While en route to oil refineries, one or two trains pass daily through Seattle’s antiquated downtown rail tunnel. If a spill or explosion were to occur, the city’s emergency managers warned that such an event would have a catastrophic effect on the city’s citizens, buildings and environment. 

This threat has become even more pronounced in recent years, with federal data revealing that more oil was spilled during U.S. rail incidents in 2013 than was spilled in nearly four decades.

Preparing for a Hazmat Catastrophe


Though the U.S. government recently coordinated with Canada to pass a rule for improving the safe transport of flammable liquids by rail, it’s still important that you take the following steps to protect your business and employees if you’re located near an industrial freight line.

Plan for an Alternate Facility

If a spill or explosion occurs in your region, you need to have a plan for alternate work arrangements. Even if your facility is left untouched, city evacuations can prevent you from accessing your building.

Some common backup facility options are Business Recovery Centers (BRCs), Mobile Recovery Centers (MRCs), modular buildings or rented office space. Because hazmat disasters happen with no notice and will likely affect other businesses in your region, you should consider contracting space ahead of time rather than relying on a first-come, first-served solution.

To minimize downtime, the facility should ideally be equipped with voice and data connectivity infrastructure and office technology preconfigured to your specifications. Also make sure the space can be available within your recovery time objectives. BRCs, for example, can be available in mere hours after a disaster declaration, and MRCs can be delivered within 24-48 hours. The availability of modular buildings and office space will vary.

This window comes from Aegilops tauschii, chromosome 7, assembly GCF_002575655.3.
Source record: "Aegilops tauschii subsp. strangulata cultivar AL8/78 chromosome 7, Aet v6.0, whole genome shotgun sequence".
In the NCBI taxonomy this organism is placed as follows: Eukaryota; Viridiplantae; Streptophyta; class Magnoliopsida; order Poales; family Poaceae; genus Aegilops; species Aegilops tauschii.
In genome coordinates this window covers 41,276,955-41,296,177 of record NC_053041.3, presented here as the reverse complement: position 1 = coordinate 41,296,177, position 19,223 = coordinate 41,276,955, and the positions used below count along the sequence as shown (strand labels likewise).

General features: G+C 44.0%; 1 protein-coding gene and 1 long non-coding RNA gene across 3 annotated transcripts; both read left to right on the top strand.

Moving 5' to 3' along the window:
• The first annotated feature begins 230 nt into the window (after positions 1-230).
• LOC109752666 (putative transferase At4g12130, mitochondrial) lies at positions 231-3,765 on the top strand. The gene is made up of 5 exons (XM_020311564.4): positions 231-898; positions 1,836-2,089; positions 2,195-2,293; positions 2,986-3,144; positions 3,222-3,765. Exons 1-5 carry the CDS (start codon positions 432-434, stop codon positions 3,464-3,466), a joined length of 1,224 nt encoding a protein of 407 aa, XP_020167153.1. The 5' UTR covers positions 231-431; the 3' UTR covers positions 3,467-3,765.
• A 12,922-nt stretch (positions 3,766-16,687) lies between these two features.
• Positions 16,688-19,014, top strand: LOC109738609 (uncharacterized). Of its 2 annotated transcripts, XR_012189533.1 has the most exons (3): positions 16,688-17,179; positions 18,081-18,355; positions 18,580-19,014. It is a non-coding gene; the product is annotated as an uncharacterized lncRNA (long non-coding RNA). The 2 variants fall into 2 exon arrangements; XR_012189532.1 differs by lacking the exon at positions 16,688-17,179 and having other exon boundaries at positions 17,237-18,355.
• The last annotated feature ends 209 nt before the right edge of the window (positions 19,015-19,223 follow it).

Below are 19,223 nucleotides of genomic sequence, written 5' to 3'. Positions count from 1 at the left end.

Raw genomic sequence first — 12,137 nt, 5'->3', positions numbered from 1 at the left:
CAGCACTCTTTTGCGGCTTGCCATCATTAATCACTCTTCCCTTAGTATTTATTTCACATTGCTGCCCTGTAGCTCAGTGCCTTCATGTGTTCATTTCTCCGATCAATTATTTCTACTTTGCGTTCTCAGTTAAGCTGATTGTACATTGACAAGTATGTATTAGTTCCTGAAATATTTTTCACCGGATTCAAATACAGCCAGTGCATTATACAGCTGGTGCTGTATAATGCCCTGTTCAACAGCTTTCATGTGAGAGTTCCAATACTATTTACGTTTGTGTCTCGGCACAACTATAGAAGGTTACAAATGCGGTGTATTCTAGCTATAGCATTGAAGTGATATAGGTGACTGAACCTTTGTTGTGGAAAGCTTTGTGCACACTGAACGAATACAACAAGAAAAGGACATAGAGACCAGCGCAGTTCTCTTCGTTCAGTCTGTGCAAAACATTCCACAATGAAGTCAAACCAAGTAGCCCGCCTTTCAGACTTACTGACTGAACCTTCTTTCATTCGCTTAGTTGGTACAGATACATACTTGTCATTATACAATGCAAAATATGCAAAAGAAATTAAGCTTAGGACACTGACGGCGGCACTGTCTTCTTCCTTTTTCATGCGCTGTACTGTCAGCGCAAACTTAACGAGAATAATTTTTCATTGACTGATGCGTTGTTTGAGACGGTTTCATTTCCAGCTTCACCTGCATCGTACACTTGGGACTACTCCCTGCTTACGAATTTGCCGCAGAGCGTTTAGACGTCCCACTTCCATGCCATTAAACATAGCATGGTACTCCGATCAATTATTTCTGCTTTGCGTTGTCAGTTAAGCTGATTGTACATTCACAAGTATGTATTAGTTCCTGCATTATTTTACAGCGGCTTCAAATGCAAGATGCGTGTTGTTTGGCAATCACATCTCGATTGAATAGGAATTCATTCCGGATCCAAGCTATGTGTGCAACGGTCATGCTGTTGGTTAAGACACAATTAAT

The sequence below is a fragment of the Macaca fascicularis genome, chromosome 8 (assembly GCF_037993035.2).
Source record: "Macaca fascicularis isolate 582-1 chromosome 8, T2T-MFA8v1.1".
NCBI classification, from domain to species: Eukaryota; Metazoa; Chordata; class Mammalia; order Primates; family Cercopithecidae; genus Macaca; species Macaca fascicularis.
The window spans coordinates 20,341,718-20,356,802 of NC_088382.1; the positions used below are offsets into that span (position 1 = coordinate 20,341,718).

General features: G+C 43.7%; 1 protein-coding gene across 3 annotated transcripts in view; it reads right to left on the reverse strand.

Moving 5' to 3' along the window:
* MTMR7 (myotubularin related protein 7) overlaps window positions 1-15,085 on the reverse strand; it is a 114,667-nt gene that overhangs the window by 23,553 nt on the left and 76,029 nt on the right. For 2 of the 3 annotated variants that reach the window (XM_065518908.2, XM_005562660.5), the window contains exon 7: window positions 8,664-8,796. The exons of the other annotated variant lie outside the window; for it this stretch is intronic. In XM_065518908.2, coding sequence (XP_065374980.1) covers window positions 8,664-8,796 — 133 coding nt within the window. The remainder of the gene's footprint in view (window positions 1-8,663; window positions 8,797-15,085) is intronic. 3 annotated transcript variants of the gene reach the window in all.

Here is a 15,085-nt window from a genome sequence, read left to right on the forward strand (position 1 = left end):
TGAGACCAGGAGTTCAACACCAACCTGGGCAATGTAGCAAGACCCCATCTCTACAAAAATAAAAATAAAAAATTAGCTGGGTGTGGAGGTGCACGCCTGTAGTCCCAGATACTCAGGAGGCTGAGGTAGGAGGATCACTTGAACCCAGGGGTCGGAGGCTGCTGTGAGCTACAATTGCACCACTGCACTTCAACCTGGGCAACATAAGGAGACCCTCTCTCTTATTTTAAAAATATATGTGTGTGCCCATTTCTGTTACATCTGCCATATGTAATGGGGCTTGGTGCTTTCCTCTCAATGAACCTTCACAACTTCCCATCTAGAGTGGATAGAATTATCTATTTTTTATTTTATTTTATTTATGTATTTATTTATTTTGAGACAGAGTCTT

Location is another key factor in selecting a facility. Choose a facility too far away, and your employees might not be able to travel to that location. Opt for a facility too close, and you run the risk of the building being affected by the same disaster that shuts your facility’s doors. The benefit of an MRC-based mobile recovery solution is that the unit can be deployed in a location of your choice without having to obtain permits from the city, as you would with a modular building.

Prepare for Loss of Data and Hardware


In the aftermath of a spill or explosion, your business could face restricted access to or even a total loss of critical IT infrastructure components. These assets could include servers and hard drives; on-premise traditional data repositories, such as tape; and end-user laptops and desktop computers. To continue business operations, you need access to your entire IT environment, including data, applications, operating systems and configurations.